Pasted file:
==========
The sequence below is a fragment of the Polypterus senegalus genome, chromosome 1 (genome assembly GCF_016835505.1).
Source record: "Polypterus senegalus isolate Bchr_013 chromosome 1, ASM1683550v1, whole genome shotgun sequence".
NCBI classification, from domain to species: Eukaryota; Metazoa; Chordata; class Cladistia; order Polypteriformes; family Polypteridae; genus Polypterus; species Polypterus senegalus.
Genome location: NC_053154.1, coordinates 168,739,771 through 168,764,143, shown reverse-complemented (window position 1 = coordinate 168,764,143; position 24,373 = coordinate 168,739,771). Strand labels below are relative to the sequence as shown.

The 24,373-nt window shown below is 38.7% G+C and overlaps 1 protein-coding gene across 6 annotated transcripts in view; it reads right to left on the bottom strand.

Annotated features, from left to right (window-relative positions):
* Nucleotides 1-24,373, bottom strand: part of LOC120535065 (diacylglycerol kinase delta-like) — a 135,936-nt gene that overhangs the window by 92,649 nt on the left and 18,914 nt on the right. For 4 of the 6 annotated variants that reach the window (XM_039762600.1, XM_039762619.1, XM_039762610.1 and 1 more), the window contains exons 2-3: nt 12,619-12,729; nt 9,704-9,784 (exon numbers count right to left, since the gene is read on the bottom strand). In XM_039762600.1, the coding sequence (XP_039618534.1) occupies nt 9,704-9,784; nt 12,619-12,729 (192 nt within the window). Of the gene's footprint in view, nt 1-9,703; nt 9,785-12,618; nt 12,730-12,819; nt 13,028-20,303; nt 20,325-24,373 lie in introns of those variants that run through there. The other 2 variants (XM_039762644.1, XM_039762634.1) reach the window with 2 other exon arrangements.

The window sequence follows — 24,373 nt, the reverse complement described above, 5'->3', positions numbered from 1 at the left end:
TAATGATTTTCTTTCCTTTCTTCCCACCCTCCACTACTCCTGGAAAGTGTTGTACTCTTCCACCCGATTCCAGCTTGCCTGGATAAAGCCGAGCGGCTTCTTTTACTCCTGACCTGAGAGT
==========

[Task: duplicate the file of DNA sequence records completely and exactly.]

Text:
The sequence below is a fragment of the Polypterus senegalus genome, chromosome 1 (genome assembly GCF_016835505.1).
Source record: "Polypterus senegalus isolate Bchr_013 chromosome 1, ASM1683550v1, whole genome shotgun sequence".
NCBI classification, from domain to species: Eukaryota; Metazoa; Chordata; class Cladistia; order Polypteriformes; family Polypteridae; genus Polypterus; species Polypterus senegalus.
Genome location: NC_053154.1, coordinates 168,739,771 through 168,764,143, shown reverse-complemented (window position 1 = coordinate 168,764,143; position 24,373 = coordinate 168,739,771). Strand labels below are relative to the sequence as shown.

The 24,373-nt window shown below is 38.7% G+C and overlaps 1 protein-coding gene across 6 annotated transcripts in view; it reads right to left on the bottom strand.

Annotated features, from left to right (window-relative positions):
* Nucleotides 1-24,373, bottom strand: part of LOC120535065 (diacylglycerol kinase delta-like) — a 135,936-nt gene that overhangs the window by 92,649 nt on the left and 18,914 nt on the right. For 4 of the 6 annotated variants that reach the window (XM_039762600.1, XM_039762619.1, XM_039762610.1 and 1 more), the window contains exons 2-3: nt 12,619-12,729; nt 9,704-9,784 (exon numbers count right to left, since the gene is read on the bottom strand). In XM_039762600.1, the coding sequence (XP_039618534.1) occupies nt 9,704-9,784; nt 12,619-12,729 (192 nt within the window). Of the gene's footprint in view, nt 1-9,703; nt 9,785-12,618; nt 12,730-12,819; nt 13,028-20,303; nt 20,325-24,373 lie in introns of those variants that run through there. The other 2 variants (XM_039762644.1, XM_039762634.1) reach the window with 2 other exon arrangements.

The window sequence follows — 24,373 nt, the reverse complement described above, 5'->3', positions numbered from 1 at the left end:
TAATGATTTTCTTTCCTTTCTTCCCACCCTCCACTACTCCTGGAAAGTGTTGTACTCTTCCACCCGATTCCAGCTTGCCTGGATAAAGCCGAGCGGCTTCTTTTACTCCTGACCTGAGAGT